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Swedish Stabbing


By:  sleepy_lisa   (University of Metropolis) , 31 Dec 69

Foreign Minister Lindh Murdered in Busy Department Store


There seem to have been an awful lot of bystanders to Lindh's stabbing -- in broad daylight, in a crowded Stockholm department store, after being pursued by her assailant up an escalator. Granted that most of the people bystanding around were women, it still seems odd -- at least from this side of the Atlantic -- that no one attempted to intervene or halt the blood-drenched killer as he calmly left the store. I'm inclined to agree with Jimmy Hoffa that I'd rather jump a gun than a knife -- and evidently Jimmy's luck ran out eventually -- but, if just a handful of the dozens present, had acted rather than bystanding, Lindh might still be dead but her killer would be in jail and not en route, like the late Prime Minister Olav Palme's murderer, to becoming yet another man who got away.

''It's terrible wherever it happens,'' said Fredrik Sanabria. ''But you think you would be safe from this kind of violence in a country like Sweden.''

Really? Why would you think that? Sweden's violent crime and murder rates have been going up, up, up over the last quarter-century. But just about every Swede quoted in every news story seems mired in what National Review's Dave Kopel described, after 9/11, as ''the culture of passivity.'' The lone exception was Lanja Rashid, a Kurdish immigrant. ''If I had been there at the stabbing, I would have ripped his face off,'' she said. ''We Swedes have to think again. How could he have got away? How could people just stand back and watch?''

You can blame it on a lack of police, as everyone's doing. But Lindh's killer didn't get away with it because of the people who weren't there but because of the people who were: the bystanders. When I bought my home in New Hampshire, I heard a strange rustling one night, and being new to rural life, asked my police chief the following morning, if it had turned out to be an intruder whether I should have called him at home. ''Well, you could,'' said Al. ''But it would be better if you dealt with him. You're there and I'm not.'' That's the best advice I've ever been given.

This isn't an argument for guns, though inevitably Sweden has gun control, knife control and everything else. It's more basic than that: It's about the will to be a citizen, not just a suckler of the nanny-state narcotic. In Lee Harris' forthcoming book Civilization And His Enemies, he talks about the threat of societal forgetfulness: ''Forgetfulness occurs when those who have been long inured to civilized order can no longer remember a time in which they had to wonder whether their crops would grow to maturity without being stolen or their children sold into slavery by a victorious foe.''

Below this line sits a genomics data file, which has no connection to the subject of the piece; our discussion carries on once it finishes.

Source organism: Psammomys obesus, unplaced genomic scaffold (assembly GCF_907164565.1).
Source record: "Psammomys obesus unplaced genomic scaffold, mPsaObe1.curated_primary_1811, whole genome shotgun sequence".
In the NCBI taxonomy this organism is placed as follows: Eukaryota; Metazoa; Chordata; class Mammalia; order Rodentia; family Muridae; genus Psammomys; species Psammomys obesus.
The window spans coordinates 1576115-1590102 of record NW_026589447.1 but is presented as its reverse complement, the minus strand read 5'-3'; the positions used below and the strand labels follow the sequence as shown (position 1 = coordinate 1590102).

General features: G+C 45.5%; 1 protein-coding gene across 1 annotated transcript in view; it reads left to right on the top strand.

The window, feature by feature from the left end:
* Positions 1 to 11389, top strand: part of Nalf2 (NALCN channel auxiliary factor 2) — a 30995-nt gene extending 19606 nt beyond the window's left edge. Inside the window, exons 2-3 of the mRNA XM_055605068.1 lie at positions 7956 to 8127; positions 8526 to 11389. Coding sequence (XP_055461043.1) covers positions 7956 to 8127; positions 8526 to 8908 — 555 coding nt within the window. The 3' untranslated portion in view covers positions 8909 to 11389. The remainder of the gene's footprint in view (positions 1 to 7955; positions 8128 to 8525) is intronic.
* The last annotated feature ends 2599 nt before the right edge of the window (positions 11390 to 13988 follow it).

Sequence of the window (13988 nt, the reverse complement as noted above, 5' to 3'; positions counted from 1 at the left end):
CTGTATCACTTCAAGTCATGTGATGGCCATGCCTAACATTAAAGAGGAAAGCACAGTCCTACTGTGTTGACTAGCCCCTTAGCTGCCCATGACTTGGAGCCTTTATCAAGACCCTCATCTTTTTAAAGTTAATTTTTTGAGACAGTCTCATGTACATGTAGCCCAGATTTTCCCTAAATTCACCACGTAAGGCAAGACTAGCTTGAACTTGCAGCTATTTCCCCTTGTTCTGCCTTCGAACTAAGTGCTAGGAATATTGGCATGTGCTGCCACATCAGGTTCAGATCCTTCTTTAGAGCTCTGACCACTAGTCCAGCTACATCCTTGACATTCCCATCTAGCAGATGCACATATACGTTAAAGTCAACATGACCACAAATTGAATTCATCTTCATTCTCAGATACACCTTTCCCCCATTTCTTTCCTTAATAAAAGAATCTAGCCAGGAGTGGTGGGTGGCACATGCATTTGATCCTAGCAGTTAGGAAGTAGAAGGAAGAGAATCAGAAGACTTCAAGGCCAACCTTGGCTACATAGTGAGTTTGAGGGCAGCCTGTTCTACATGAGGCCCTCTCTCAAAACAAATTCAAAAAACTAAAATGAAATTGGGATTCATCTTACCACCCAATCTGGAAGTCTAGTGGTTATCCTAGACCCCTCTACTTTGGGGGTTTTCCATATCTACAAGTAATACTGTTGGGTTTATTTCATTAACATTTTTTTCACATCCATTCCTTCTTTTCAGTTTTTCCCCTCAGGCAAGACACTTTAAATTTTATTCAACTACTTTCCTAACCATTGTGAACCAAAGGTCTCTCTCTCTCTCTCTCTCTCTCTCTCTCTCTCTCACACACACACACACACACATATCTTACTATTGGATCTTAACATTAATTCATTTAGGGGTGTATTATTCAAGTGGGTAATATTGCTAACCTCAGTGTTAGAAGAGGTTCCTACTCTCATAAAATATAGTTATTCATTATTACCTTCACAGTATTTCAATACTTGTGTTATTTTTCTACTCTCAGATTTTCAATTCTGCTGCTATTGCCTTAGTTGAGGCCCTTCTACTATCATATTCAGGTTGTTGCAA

Lindh would have thought that was just American cowboy talk: too raw, too primal to be of relevance in Europe. But I don't think so. On 9/11 the only good news that lousy day was that the fourth plane never got to slice through the White House. That's because a bunch of passengers decided they weren't going to follow FAA regulations and outmoded 1970s hijack procedures but instead rose up against the terrorists. ''C'mon, guys, let's roll!'' said Todd Beamer. They could have used him in that department store.

That's the big lesson I took away from Sept. 11: Don't be passive. After 9/11, my wife bought me a cell phone, so that in the event I found myself in a similar situation I could at least call my family one last time. It's not much use up here in the mountains, so I never bothered getting it out of the box. If I ever am on a hijacked plane, while everyone else is dialing home, I'll be calling AT&T or Verizon trying to set up an account. But, of course, no one will ever hijack an American plane ever again -- not because of idiotic confiscations of tweezers, but because of the brave passengers on that fourth flight. That's why, three months later, the great British shoebomber had barely got the match to his sock before half the cabin pounded the crap out of him. Even the French. To expect the government to save you is to be a bystander in your own fate.


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